And there were friends. So many friends came last night to pay respects to Daddy, to comfort his children and to reminisce about this flamboyant man. Fifty of us and more gathered lovingly, with tears and smiles and even some laughter - which is quite a number to bid goodbye to a man who was not a public figure but who had lived almost 87 years. They came from all walks of his life: Neighbors, some he had not lived beside since 1977; Colleagues from work - though he'd been retired since 1979; Army buddies; Friends; Family; Brothers of brothers-in-law.
Each had a story to tell, unique and precious. I was amazed to hear from an elementary school girlfriend how much impact he had on her - although - once she tweaked the misty shroud of time, I remembered those moments, those times, which were so pivotal to her. Yes. He did have a way of making you feel special. I was touched to hear from a high school girlfriend how much she loves the old photos of him. It's true. I am so lucky to have them - and to be able share them. My opinion of Daddy was confirmed as workmates and army colleagues told of how efficiently, kindly, cleanly and thoroughly he organized things - how he made it easy for other people to do a good job. It's true. His work ethic was phenomenal and his teaching skills were beyond compare.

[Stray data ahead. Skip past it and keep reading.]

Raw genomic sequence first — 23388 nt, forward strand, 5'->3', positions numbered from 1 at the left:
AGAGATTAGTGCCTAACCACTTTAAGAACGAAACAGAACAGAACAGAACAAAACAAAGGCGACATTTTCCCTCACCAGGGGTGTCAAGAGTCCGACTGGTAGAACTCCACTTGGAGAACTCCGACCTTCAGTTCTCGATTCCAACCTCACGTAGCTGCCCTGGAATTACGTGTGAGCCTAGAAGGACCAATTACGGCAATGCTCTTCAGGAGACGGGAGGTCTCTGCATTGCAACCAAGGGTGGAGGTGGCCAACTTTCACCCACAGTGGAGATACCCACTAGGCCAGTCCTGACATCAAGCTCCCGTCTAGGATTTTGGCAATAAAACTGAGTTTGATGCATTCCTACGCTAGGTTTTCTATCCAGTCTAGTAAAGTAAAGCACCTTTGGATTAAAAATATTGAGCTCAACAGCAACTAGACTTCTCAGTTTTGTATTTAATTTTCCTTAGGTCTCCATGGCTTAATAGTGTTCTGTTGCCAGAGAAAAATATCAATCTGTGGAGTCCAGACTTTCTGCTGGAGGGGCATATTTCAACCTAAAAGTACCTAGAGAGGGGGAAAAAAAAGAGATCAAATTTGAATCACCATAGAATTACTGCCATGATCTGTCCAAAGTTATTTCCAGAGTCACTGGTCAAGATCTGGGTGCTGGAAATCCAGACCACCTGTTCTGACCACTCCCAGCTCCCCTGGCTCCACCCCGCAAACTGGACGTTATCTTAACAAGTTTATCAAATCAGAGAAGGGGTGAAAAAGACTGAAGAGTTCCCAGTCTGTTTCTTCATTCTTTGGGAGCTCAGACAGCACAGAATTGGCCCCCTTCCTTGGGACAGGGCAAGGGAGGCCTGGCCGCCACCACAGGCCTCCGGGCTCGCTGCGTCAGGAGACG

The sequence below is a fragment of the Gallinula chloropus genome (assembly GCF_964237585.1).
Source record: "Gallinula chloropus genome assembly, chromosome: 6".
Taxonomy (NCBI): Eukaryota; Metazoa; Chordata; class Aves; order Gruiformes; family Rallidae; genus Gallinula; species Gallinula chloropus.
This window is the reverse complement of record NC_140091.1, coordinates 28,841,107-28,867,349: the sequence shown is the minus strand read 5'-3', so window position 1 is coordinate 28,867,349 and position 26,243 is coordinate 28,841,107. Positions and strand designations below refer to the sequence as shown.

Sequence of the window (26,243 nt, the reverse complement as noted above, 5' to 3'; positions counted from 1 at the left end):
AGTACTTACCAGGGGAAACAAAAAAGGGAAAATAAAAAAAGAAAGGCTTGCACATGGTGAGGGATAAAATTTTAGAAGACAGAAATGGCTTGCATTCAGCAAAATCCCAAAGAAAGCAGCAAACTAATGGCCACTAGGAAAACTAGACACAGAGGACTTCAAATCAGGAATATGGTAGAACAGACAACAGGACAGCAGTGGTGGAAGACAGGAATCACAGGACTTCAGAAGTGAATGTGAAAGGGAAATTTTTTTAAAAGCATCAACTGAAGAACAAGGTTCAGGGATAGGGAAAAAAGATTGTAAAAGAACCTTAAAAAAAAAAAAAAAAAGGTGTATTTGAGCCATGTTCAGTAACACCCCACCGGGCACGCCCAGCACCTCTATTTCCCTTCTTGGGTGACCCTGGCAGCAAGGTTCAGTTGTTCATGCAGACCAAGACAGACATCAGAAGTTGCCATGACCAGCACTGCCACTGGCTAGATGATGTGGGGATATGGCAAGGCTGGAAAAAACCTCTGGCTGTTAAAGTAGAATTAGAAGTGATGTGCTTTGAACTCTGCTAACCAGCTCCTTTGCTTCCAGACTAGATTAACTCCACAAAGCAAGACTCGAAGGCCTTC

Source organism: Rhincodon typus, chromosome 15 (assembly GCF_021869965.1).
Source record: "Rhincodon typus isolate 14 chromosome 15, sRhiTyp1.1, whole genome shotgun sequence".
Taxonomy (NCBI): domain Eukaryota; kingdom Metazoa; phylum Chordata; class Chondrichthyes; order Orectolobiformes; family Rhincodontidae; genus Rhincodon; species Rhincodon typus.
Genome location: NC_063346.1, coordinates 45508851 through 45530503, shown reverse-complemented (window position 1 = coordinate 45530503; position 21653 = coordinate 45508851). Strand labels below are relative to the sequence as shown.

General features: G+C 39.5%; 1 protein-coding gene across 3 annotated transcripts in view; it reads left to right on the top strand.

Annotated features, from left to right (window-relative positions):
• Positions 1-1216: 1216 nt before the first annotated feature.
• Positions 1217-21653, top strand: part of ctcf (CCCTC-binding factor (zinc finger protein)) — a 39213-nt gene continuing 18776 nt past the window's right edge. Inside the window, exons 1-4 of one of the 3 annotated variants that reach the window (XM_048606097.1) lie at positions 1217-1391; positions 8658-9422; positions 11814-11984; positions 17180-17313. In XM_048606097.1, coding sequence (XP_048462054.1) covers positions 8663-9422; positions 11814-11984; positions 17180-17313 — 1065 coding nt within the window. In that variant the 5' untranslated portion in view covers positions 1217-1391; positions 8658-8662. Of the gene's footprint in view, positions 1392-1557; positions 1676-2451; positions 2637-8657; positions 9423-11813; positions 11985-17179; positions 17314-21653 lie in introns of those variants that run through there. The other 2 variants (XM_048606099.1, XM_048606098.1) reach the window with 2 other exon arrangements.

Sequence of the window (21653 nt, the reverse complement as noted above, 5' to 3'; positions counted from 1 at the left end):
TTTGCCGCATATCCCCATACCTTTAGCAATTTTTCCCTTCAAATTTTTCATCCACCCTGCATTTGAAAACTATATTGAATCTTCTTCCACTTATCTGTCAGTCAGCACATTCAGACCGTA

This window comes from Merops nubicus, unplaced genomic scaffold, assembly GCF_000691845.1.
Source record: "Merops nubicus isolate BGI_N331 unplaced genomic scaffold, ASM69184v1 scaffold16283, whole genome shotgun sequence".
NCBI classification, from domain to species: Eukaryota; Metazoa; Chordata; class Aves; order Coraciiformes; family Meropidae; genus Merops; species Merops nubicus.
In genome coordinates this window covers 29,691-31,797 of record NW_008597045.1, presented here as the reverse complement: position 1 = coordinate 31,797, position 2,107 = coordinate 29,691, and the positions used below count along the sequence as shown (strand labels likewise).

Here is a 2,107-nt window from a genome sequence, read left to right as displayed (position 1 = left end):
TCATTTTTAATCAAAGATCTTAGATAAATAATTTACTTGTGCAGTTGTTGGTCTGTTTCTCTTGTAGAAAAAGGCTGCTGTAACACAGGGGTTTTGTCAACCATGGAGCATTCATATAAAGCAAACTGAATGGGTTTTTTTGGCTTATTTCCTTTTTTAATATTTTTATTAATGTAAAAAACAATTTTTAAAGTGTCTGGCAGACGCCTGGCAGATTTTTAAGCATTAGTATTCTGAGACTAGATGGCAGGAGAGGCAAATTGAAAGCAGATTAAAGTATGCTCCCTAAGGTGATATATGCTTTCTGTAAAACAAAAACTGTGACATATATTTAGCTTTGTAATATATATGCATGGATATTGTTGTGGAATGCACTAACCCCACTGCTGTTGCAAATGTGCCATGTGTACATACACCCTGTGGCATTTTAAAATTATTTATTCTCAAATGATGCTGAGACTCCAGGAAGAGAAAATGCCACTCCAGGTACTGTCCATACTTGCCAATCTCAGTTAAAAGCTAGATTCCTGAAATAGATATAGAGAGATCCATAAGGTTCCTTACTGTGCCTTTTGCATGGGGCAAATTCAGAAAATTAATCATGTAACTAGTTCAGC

This gathering together before the ceremony of burial was an enormous boon. I had no idea how much these loving people could lift the hurt and sadness from my heart. I know that Daddy loved to gather people around him, so his spirit must be pleased right now, even though he always growled that he "didn't want a funeral". I always laughed at him and told him if he didn't want one, he better be prepared to come back and stop us, because I was planning to make it an Event.
Which we are - the sisters and I. But it will be an event of love and ritual and tenderness and thanksgiving and sorrow. An event of gratitude and honor - of respect and acknowledgement. We will give Daddy back to God with a tearful sort of gladness, knowing that in the grand scheme of things, the time we'll be apart is really very short - nothing more than the time it takes for one snowflake to fall and join the great swath that covers the forest.